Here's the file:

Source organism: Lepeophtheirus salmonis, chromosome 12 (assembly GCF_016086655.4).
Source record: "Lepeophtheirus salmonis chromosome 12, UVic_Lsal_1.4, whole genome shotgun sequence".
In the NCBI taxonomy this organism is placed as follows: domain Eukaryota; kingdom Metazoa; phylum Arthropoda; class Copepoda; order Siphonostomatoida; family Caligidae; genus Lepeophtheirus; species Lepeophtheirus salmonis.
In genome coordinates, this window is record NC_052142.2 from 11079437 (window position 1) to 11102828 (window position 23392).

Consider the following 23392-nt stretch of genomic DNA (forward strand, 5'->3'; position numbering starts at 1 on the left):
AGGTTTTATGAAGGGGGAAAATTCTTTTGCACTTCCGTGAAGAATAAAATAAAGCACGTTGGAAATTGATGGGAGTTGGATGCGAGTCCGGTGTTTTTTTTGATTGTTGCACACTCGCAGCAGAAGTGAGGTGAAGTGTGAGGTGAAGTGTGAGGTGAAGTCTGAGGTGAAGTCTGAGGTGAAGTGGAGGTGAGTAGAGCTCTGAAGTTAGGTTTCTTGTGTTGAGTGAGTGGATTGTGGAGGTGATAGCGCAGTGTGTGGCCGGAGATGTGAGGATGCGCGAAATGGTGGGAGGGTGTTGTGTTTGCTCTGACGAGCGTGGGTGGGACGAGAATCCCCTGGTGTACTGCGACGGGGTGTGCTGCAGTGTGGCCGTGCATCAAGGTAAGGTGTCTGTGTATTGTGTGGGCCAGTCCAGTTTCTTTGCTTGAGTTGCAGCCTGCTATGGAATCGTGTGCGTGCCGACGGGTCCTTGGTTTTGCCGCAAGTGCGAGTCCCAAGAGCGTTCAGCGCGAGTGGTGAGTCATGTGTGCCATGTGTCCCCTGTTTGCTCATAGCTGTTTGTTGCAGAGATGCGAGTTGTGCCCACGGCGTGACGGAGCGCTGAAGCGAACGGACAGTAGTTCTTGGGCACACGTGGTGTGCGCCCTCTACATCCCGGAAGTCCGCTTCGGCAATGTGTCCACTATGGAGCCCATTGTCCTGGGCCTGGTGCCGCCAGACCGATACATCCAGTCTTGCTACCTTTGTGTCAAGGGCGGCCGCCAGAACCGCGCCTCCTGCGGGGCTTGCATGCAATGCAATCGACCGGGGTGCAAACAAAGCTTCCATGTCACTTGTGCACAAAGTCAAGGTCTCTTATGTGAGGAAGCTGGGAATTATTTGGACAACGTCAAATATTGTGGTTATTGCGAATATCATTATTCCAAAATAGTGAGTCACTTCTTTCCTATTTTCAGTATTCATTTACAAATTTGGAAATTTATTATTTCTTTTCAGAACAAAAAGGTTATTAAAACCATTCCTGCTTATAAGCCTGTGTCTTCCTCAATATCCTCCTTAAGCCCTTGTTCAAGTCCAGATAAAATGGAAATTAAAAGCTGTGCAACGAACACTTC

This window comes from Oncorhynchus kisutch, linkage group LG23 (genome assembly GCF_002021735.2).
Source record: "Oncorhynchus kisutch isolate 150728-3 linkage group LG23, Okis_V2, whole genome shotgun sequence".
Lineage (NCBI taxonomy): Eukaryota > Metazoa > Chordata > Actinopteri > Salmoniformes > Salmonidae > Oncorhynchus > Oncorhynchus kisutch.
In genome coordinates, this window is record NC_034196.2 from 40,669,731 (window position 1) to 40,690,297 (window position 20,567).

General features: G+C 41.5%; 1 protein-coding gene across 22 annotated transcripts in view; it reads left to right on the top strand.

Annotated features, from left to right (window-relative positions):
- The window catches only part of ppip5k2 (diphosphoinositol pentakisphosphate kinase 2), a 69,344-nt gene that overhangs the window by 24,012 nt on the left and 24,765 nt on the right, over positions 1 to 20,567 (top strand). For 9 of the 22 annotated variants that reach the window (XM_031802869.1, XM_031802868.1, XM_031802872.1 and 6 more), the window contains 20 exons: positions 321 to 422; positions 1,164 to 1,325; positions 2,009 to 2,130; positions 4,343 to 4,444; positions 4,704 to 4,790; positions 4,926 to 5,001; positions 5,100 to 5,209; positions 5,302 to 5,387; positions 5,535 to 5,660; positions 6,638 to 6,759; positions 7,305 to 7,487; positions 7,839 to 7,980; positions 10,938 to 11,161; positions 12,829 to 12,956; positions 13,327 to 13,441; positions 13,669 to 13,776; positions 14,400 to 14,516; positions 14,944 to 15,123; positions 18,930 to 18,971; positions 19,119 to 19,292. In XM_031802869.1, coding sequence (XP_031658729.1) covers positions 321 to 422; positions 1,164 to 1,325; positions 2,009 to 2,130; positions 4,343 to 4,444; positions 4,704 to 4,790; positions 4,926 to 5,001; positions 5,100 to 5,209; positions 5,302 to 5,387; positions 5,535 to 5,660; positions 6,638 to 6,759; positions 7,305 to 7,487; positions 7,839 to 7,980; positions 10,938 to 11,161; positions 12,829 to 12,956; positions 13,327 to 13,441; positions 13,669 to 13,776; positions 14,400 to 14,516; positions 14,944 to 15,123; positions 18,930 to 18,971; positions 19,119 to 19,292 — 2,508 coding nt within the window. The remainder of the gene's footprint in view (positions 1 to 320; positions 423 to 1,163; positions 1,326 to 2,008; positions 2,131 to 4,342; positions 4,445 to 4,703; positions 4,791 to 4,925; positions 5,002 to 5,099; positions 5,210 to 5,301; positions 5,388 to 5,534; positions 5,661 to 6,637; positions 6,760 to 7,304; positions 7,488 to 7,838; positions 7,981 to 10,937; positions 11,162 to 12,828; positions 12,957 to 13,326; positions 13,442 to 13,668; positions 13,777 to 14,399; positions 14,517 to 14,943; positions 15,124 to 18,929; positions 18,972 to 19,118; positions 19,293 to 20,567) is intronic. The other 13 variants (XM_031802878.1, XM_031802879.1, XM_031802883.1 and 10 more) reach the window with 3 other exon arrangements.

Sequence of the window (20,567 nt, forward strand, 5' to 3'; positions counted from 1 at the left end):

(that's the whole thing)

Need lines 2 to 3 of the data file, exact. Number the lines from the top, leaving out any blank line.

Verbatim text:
Source record: "Lepeophtheirus salmonis chromosome 12, UVic_Lsal_1.4, whole genome shotgun sequence".
In the NCBI taxonomy this organism is placed as follows: domain Eukaryota; kingdom Metazoa; phylum Arthropoda; class Copepoda; order Siphonostomatoida; family Caligidae; genus Lepeophtheirus; species Lepeophtheirus salmonis.